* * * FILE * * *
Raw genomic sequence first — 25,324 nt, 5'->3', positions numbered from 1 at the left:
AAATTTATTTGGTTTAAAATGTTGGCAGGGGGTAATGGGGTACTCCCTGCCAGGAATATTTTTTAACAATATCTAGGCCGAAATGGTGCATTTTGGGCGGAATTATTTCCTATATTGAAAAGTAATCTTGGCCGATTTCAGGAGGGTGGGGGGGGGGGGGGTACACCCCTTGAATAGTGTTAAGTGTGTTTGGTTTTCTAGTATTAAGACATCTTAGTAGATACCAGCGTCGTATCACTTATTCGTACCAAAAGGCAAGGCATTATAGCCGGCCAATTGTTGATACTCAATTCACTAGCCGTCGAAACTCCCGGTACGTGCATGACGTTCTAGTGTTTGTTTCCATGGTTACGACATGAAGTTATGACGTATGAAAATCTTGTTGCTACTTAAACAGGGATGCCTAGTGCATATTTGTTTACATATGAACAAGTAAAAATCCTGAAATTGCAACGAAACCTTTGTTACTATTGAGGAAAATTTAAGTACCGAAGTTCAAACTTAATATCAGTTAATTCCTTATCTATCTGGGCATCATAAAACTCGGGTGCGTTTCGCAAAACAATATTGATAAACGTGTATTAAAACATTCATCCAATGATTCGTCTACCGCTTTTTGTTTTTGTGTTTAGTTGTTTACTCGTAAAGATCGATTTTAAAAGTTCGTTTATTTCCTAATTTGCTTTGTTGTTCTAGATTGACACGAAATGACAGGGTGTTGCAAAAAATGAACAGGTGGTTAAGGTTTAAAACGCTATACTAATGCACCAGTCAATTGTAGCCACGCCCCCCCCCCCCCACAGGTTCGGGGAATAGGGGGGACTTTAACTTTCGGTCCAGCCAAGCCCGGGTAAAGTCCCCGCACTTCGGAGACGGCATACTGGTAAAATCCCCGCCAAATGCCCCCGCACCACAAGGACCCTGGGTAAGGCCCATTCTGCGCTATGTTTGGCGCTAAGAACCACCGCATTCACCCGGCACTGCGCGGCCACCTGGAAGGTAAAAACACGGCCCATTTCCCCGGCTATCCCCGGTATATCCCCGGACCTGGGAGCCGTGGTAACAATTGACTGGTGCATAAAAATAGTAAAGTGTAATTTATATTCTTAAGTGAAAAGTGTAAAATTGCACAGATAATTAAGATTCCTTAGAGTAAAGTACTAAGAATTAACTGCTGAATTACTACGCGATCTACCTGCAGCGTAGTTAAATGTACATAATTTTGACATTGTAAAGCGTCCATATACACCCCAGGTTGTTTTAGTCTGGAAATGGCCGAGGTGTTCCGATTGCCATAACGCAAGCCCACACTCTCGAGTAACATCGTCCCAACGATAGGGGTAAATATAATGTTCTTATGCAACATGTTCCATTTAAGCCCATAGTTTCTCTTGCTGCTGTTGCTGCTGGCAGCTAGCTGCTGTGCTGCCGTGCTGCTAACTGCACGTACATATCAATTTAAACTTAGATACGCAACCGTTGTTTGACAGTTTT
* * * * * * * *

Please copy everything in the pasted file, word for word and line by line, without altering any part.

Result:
Raw genomic sequence first — 25,324 nt, 5'->3', positions numbered from 1 at the left:
AAATTTATTTGGTTTAAAATGTTGGCAGGGGGTAATGGGGTACTCCCTGCCAGGAATATTTTTTAACAATATCTAGGCCGAAATGGTGCATTTTGGGCGGAATTATTTCCTATATTGAAAAGTAATCTTGGCCGATTTCAGGAGGGTGGGGGGGGGGGGGGTACACCCCTTGAATAGTGTTAAGTGTGTTTGGTTTTCTAGTATTAAGACATCTTAGTAGATACCAGCGTCGTATCACTTATTCGTACCAAAAGGCAAGGCATTATAGCCGGCCAATTGTTGATACTCAATTCACTAGCCGTCGAAACTCCCGGTACGTGCATGACGTTCTAGTGTTTGTTTCCATGGTTACGACATGAAGTTATGACGTATGAAAATCTTGTTGCTACTTAAACAGGGATGCCTAGTGCATATTTGTTTACATATGAACAAGTAAAAATCCTGAAATTGCAACGAAACCTTTGTTACTATTGAGGAAAATTTAAGTACCGAAGTTCAAACTTAATATCAGTTAATTCCTTATCTATCTGGGCATCATAAAACTCGGGTGCGTTTCGCAAAACAATATTGATAAACGTGTATTAAAACATTCATCCAATGATTCGTCTACCGCTTTTTGTTTTTGTGTTTAGTTGTTTACTCGTAAAGATCGATTTTAAAAGTTCGTTTATTTCCTAATTTGCTTTGTTGTTCTAGATTGACACGAAATGACAGGGTGTTGCAAAAAATGAACAGGTGGTTAAGGTTTAAAACGCTATACTAATGCACCAGTCAATTGTAGCCACGCCCCCCCCCCCCCACAGGTTCGGGGAATAGGGGGGACTTTAACTTTCGGTCCAGCCAAGCCCGGGTAAAGTCCCCGCACTTCGGAGACGGCATACTGGTAAAATCCCCGCCAAATGCCCCCGCACCACAAGGACCCTGGGTAAGGCCCATTCTGCGCTATGTTTGGCGCTAAGAACCACCGCATTCACCCGGCACTGCGCGGCCACCTGGAAGGTAAAAACACGGCCCATTTCCCCGGCTATCCCCGGTATATCCCCGGACCTGGGAGCCGTGGTAACAATTGACTGGTGCATAAAAATAGTAAAGTGTAATTTATATTCTTAAGTGAAAAGTGTAAAATTGCACAGATAATTAAGATTCCTTAGAGTAAAGTACTAAGAATTAACTGCTGAATTACTACGCGATCTACCTGCAGCGTAGTTAAATGTACATAATTTTGACATTGTAAAGCGTCCATATACACCCCAGGTTGTTTTAGTCTGGAAATGGCCGAGGTGTTCCGATTGCCATAACGCAAGCCCACACTCTCGAGTAACATCGTCCCAACGATAGGGGTAAATATAATGTTCTTATGCAACATGTTCCATTTAAGCCCATAGTTTCTCTTGCTGCTGTTGCTGCTGGCAGCTAGCTGCTGTGCTGCCGTGCTGCTAACTGCACGTACATATCAATTTAAACTTAGATACGCAACCGTTGTTTGACAGTTTT